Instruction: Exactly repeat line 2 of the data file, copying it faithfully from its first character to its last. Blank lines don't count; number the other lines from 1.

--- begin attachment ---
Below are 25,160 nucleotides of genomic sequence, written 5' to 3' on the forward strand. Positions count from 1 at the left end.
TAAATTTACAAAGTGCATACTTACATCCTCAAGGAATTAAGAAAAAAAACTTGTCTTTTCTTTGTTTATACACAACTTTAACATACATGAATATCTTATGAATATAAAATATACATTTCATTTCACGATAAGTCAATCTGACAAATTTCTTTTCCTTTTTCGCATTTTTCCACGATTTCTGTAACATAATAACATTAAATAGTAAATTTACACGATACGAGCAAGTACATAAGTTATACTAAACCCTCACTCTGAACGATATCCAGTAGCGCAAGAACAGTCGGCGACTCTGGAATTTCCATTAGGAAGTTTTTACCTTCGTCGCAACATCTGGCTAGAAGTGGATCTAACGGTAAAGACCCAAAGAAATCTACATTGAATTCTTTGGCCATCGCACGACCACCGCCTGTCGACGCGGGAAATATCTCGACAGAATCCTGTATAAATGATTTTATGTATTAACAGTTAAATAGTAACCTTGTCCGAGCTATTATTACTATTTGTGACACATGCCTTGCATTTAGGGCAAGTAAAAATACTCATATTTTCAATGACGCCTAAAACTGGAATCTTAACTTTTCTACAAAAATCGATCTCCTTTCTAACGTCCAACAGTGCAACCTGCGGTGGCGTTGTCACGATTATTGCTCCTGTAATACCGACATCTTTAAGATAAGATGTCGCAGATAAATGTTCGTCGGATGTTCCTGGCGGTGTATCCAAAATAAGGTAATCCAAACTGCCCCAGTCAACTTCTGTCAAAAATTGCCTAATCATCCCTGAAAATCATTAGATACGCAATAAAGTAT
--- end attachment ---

TAAATTTACAAAGTGCATACTTACATCCTCAAGGAATTAAGAAAAAAAACTTGTCTTTTCTTTGTTTATACACAACTTTAACATACATGAATATCTTATGAATATAAAATATACATTTCATTTCACGATAAGTCAATCTGACAAATTTCTTTTCCTTTTTCGCATTTTTCCACGATTTCTGTAACATAATAACATTAAATAGTAAATTTACACGATACGAGCAAGTACATAAGTTATACTAAACCCTCACTCTGAACGATATCCAGTAGCGCAAGAACAGTCGGCGACTCTGGAATTTCCATTAGGAAGTTTTTACCTTCGTCGCAACATCTGGCTAGAAGTGGATCTAACGGTAAAGACCCAAAGAAATCTACATTGAATTCTTTGGCCATCGCACGACCACCGCCTGTCGACGCGGGAAATATCTCGACAGAATCCTGTATAAATGATTTTATGTATTAACAGTTAAATAGTAACCTTGTCCGAGCTATTATTACTATTTGTGACACATGCCTTGCATTTAGGGCAAGTAAAAATACTCATATTTTCAATGACGCCTAAAACTGGAATCTTAACTTTTCTACAAAAATCGATCTCCTTTCTAACGTCCAACAGTGCAACCTGCGGTGGCGTTGTCACGATTATTGCTCCTGTAATACCGACATCTTTAAGATAAGATGTCGCAGATAAATGTTCGTCGGATGTTCCTGGCGGTGTATCCAAAATAAGGTAATCCAAACTGCCCCAGTCAACTTCTGTCAAAAATTGCCTAATCATCCCTGAAAATCATTAGATACGCAATAAAGTAT